A certain hastily-retired 4-star might respond "It's a little late now," but the Department of Defense Inspector General has now confirmed the results of an Army Inspector General investigation.  Both investigations cleared General Stanley McChrystal, then the senior US military officer in Afghanistan, and his staff of all chargeable offenses related to the Rolling Stone article Michael Hastings wrote last year about "The Runaway General" that got McChrystal fired over allegations of comments reflecting negatively on senior Administration officials, to include Vice-President Biden.  Neither McChrystal, nor Hastings, made statements to the investigators in this latest inquiry, relying on their previous statements.
Ironically, President Obama recently tapped McChrystal to head a new initiative devoted to helping military families, so I guess there are no hard feelings between the 2 men.

UPDATED:  DOD/IG has now posted a redacted copy of the report.

Obama would prefer civilian court for alleged 9/11 co-conspirators

USA Today provides excerpts from an interview President Obama did with the Associated Press.  In the interview, Obama states he thinks the 9/11 case should have been handled in civilian court in New York.  Here is some of what he said:     
I know that it's a very emotional issue for folks. But one of the things -- I was speaking to a group, and somebody from New York asked me about this issue because of Attorney General Holder's decision to try KSM -- Mohammed -- who was the planner of 9/11.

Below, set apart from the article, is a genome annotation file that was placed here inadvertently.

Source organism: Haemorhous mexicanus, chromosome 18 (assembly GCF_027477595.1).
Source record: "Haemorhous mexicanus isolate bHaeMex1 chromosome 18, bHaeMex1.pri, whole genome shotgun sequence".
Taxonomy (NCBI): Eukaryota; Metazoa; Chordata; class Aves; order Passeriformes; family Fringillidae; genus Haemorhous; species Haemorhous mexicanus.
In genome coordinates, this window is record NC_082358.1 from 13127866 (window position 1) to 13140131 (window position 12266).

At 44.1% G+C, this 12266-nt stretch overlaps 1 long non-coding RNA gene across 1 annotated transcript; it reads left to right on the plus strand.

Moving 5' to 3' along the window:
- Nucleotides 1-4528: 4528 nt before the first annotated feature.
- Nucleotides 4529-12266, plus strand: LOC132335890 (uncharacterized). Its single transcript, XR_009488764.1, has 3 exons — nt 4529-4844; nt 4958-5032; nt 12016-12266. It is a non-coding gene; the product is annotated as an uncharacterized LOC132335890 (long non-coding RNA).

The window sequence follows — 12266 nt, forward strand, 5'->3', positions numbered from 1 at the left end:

And they said, we're glad you're not doing it in New York. And I said it was important for us to make a decision to go ahead and prosecute this guy -- it's been 10 years now, the families deserve justice. But I'm -- I remain convinced we could have handled this in New York. We could have handled it in a normal court.

I think it's very important for us not to elevate folks who are murderers and thugs into something special. Our criminal justice system is -- and our trial system is capable of prosecuting terrorists. We've done it before; we can do it again. And I think that we do a disservice to the cause of America's security when we elevate these guys into some special category. They're just a bunch of people who had no regard for human life and are willing to kill people, and we've got to go after them with everything we can ...

Military Court for Anti-government Protestors in Bahrain